<screen>
c2hs --cppopts='-I/some/obscure/dir' --cppopts=-DEXTRA' <replaceable>Lib</replaceable>.chs
</screen>

    If you have more than one option that you want to pass to the pre-processor
    it is best to use multiple <literal>--cppopts=</literal> flags. That way
    there is no need to worry about quoting.
    </para>
    
    <para>
    Often, <replaceable>lib</replaceable><literal>.h</literal> will not be in
    the current directory, but in one of the header file directories. &c2hs;
    leaves locating the header file to the standard C preprocessor, which
    usually looks in two places for the header: first, in the standard include
    directory of the used system, this is usually <filename>/usr/include</filename> and
    <filename>/usr/local/include</filename>; and second, it will look in every directory
    that is mentioned in a <literal>-IDIR</literal> option passed to the
    pre-processor via <literal>--cppopts</literal>.
    </para>

    <para>
    If the compiled binding module contains import hooks, &C2hs; needs to
    find the <literal>.chi</literal> (&C2hs; interface files) produced while compiling
    the corresponding binding modules.  By default, they will be searched for in
    the current working directory.  If they are located elsewhere, the
    <literal>--include=<replaceable>INCLUDE</replaceable></literal> option has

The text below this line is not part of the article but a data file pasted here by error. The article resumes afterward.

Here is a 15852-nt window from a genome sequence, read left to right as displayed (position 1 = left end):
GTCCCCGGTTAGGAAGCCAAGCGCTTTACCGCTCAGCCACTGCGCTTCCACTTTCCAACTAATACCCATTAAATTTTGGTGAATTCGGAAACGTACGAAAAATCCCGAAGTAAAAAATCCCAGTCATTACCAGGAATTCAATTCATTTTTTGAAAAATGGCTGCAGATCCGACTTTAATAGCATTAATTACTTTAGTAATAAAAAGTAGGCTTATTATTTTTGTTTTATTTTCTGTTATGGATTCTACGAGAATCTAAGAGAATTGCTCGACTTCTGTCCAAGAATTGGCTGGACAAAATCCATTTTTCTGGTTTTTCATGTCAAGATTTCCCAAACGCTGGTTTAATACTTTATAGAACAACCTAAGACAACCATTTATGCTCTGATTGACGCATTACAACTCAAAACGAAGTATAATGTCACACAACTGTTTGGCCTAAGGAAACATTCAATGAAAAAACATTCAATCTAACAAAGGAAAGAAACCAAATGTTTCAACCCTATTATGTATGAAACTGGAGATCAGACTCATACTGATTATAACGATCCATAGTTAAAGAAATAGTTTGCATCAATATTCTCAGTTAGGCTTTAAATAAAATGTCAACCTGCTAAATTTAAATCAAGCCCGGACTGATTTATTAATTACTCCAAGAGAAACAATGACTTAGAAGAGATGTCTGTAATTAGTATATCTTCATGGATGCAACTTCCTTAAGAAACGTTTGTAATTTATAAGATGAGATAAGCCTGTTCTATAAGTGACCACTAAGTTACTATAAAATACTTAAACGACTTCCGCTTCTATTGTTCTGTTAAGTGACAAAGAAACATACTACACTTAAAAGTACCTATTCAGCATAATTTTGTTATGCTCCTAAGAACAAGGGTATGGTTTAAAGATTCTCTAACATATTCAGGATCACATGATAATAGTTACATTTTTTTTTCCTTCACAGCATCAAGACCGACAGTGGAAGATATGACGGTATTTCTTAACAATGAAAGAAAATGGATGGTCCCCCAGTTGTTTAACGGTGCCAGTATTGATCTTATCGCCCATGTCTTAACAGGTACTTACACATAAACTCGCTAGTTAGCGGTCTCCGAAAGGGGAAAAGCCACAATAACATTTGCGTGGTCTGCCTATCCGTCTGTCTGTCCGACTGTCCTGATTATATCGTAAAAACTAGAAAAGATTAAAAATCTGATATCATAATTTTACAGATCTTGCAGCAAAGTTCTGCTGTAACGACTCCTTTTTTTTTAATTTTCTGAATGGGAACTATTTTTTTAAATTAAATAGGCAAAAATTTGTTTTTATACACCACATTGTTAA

to be used to indicate the location, where
    <replaceable>INCLUDE</replaceable> is a colon-separated list of
    directories.  Multiple such options are admissible.  Paths specified later
    are searched first.
    </para>
  </sect2>
  
  <sect2>
    <title>Compilation of a Generated Haskell API</title>
    <para>
    &C2hs; comes with a marshalling library, called <literal>C2HS</literal>,
    which needs to be explicitly imported into Haskell binding modules.  The
    library contains functions that users might use explicitly, but also
    functions that &C2hs; will generate for some classes of bindings.  The
    library takes the form of a single Haskell module, which &c2hs; places in
    the same directory as the generated binding whenever it is given the
    <literal>--copy-library</literal> (or <literal>-l</literal>) option.
    </para>
  </sect2>
</sect1>

<sect1 id="implementing">
  <title>Implementation of Haskell Binding Modules</title>
  <para>
  A discussion of binding modules, the principles behind the tool, and a
  discussion of related work can be found in a research paper located at <ulink